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Menopause and Calcium: Everything You Need to Know for Optimal Health

Updated: Nov 8, 2023

Calcium is crucial for building robust bones, particularly up to our mid-30s and even after. Yet, its significance goes far beyond that.

calcium diagram

Calcium is pivotal for:

  • Bone health: Primarily until our mid-30s, calcium helps build and maintain healthy bones.

  • Muscle contraction: And yes, that includes our heart.

  • Nerve function and blood clotting: Our body's complex systems need it.

  • Mind & Mood: Low levels can negatively impact anxiety, stress, and sleep.

Our bodies are pretty fantastic, but they don't produce calcium on their own. This essential mineral comes exclusively from the food we eat.

The Early Menopause Angle

If you're experiencing early menopause, this is not something to brush aside. The sooner you enter menopause, the longer you'll be without the protective effects of oestrogen. That means more years of potential bone loss. No one wants to be the woman who fractures her ankle while trying to rock some heels, right? So, consider calcium your armour.


How Much Calcium Do We Really Need?

The recommended daily allowance is roughly 700mg of calcium daily, although this doesn't take into account other factors. If you're eating a varied diet with dairy, dark leafy veggies, tinned fish, almonds, and more, you're probably meeting your needs.

There is a calcium calculator online that you can use. It could be better, but it will give you an idea about what you are consuming.

If you're experiencing early menopause, have digestive issues, or your diet is a bit hit-and-miss, then it's absolutely crucial to pay attention to calcium and other vital minerals.

Sources of Calcium

You might be wondering, "Where can I get my calcium fix?" 🥛

While supplements are an option, getting calcium through your diet is a wiser and more sustainable choice.

picture of foods that provide calcium

Dairy: Your classic source. Milk, yoghurt, cheese. Hard cheese offers more than fresh cheese.

Veggies: Think dark, leafy greens.

Seafood: Especially tinned fish, because you get those tiny bones too.

Nuts and Seeds: Almonds are a superstar here.


Beans and lentils – especially white beans.

Non-dairy milks: Ensure they're calcium-fortified.

Oranges, dried figs and apricots

When thinking about calcium, it is essential to remember that it doesn't work alone.

Vitamin D: This vitamin plays a pivotal role in enhancing the path for calcium to be absorbed in the intestines. Without sufficient Vitamin D, the body can't absorb calcium from the food you eat, leading to a reliance on reserves from the bones. This can weaken them over time.

Vitamin K2: This is like a guide for calcium. While calcium is essential for bone health, it needs to end up in the right place: our bones and teeth. Vitamin K2 ensures that calcium is effectively deposited where required, in the bones, not in areas it shouldn't be, like arteries and soft tissues.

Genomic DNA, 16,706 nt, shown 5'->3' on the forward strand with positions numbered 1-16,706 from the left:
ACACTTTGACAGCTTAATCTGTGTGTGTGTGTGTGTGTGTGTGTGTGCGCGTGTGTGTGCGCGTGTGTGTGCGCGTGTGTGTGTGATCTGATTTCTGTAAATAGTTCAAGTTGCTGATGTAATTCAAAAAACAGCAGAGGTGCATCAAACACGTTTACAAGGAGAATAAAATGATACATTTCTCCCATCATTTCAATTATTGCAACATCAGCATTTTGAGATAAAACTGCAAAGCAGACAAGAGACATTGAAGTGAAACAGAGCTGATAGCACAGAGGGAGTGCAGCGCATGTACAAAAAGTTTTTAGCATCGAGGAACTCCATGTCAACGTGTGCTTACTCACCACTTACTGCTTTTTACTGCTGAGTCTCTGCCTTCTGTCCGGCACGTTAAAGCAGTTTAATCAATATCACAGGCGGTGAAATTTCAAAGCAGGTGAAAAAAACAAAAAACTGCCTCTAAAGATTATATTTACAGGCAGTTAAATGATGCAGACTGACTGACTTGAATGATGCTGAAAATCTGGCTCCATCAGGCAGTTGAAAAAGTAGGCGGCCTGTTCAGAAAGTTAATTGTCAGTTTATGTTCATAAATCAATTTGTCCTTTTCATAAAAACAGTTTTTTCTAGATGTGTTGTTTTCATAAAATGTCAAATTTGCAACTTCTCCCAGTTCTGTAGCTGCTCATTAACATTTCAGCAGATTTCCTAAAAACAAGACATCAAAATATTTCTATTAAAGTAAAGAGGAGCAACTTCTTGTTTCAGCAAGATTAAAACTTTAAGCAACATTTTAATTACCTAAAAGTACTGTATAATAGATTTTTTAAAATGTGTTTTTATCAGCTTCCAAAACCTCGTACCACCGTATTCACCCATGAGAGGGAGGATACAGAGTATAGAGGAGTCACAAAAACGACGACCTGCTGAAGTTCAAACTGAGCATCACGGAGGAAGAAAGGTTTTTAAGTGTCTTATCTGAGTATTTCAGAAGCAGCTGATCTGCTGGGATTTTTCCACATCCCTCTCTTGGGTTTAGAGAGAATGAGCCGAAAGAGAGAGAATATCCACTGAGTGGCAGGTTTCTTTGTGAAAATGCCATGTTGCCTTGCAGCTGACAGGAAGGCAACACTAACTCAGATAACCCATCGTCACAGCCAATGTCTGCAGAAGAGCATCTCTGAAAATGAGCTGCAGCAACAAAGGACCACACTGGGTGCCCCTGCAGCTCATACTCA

Magnesium: This mineral is like the backbone support for calcium. It plays a role in converting vitamin D into its active form, aiding calcium absorption. Moreover, magnesium assists in the activation of vitamin K2. Plus, it's crucial for maintaining bone structure by supporting bone density.

Together, these nutrients ensure that calcium is not just consumed but it's used effectively and efficiently in the body.



Supplements: Yay or Nay?

If your diet isn't enough, supplements can come to the rescue. However, there is an ongoing debate about whether or not supplements actually make any difference.

If you're considering them, then here are things that you should know:

Calcium Carbonate:

This needs an acidic environment to be broken down, so it should always be taken with meals. It can easily upset the stomach and can cause constipation and bloating. The actual amount of useable calcium from this could be better, even though it tends to be the form offered by GPs.

Calcium Citrate:

This is gentler and can be taken anytime. It tends to be better as we get older because there is a greater tendency to produce less hydrochloric acid for digestion as we age.

Remember, overdosing can cause issues like kidney stones. It's not about playing catch-up; it's about moving forward and being consistent.

If you miss a dose, it's not the end of the world, but try and take it reasonably regularly because the body uses it quickly, and if we don't get an adequate supply, then it nicks it from bones.

Tips for Maximising Absorption

1. Avoid mixing calcium supplements with iron, magnesium, or zinc or high-fibre meals.

2. Take supplements in divided doses. We can only absorb so much, so don't down them all in one.

3. If you love your coffee, add milk and try and limit it to three cups a day. This might counteract caffeine's adverse effect on calcium metabolism.

4. Steer clear of excessive alcohol (it hinders absorption when drank daily or in more significant amounts and binges), smoking, and fizzy drinks.

5. Certain medications, like PPIs, can affect calcium and magnesium absorption.


In Closing

How we navigate menopause can make a world of difference, especially for those experiencing early menopause. If you haven't done this before, it's time to embrace calcium-rich foods and prioritise bone health.

I have written an earlier blog about osteoporosis. Please do read this too if you think that this is an area that you need to be thinking about.

Please contact me if this resonates with you and you need some support or accountability.

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